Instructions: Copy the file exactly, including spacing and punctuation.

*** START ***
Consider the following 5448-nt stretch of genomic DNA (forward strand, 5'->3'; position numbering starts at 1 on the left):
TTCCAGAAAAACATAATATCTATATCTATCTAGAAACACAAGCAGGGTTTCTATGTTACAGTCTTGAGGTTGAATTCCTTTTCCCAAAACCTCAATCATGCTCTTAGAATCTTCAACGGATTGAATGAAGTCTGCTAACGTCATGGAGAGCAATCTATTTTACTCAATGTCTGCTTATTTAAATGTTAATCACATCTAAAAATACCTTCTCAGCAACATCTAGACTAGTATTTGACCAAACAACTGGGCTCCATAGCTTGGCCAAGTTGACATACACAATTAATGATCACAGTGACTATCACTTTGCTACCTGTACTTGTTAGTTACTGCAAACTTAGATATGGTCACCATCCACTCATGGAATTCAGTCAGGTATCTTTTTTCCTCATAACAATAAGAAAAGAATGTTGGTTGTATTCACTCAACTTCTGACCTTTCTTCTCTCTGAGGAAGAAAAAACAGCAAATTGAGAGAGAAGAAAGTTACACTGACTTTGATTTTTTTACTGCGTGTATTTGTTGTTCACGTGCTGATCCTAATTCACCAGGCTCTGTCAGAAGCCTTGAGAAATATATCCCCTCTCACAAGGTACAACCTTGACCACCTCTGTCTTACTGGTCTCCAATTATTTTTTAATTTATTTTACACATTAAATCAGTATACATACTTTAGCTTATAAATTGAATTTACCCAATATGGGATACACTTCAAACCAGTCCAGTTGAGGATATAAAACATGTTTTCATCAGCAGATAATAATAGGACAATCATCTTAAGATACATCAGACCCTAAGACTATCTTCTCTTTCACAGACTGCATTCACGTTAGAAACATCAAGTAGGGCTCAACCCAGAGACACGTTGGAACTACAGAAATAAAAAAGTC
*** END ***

Consider the following 5448-nt stretch of genomic DNA (forward strand, 5'->3'; position numbering starts at 1 on the left):
TTCCAGAAAAACATAATATCTATATCTATCTAGAAACACAAGCAGGGTTTCTATGTTACAGTCTTGAGGTTGAATTCCTTTTCCCAAAACCTCAATCATGCTCTTAGAATCTTCAACGGATTGAATGAAGTCTGCTAACGTCATGGAGAGCAATCTATTTTACTCAATGTCTGCTTATTTAAATGTTAATCACATCTAAAAATACCTTCTCAGCAACATCTAGACTAGTATTTGACCAAACAACTGGGCTCCATAGCTTGGCCAAGTTGACATACACAATTAATGATCACAGTGACTATCACTTTGCTACCTGTACTTGTTAGTTACTGCAAACTTAGATATGGTCACCATCCACTCATGGAATTCAGTCAGGTATCTTTTTTCCTCATAACAATAAGAAAAGAATGTTGGTTGTATTCACTCAACTTCTGACCTTTCTTCTCTCTGAGGAAGAAAAAACAGCAAATTGAGAGAGAAGAAAGTTACACTGACTTTGATTTTTTTACTGCGTGTATTTGTTGTTCACGTGCTGATCCTAATTCACCAGGCTCTGTCAGAAGCCTTGAGAAATATATCCCCTCTCACAAGGTACAACCTTGACCACCTCTGTCTTACTGGTCTCCAATTATTTTTTAATTTATTTTACACATTAAATCAGTATACATACTTTAGCTTATAAATTGAATTTACCCAATATGGGATACACTTCAAACCAGTCCAGTTGAGGATATAAAACATGTTTTCATCAGCAGATAATAATAGGACAATCATCTTAAGATACATCAGACCCTAAGACTATCTTCTCTTTCACAGACTGCATTCACGTTAGAAACATCAAGTAGGGCTCAACCCAGAGACACGTTGGAACTACAGAAATAAAAAAGTC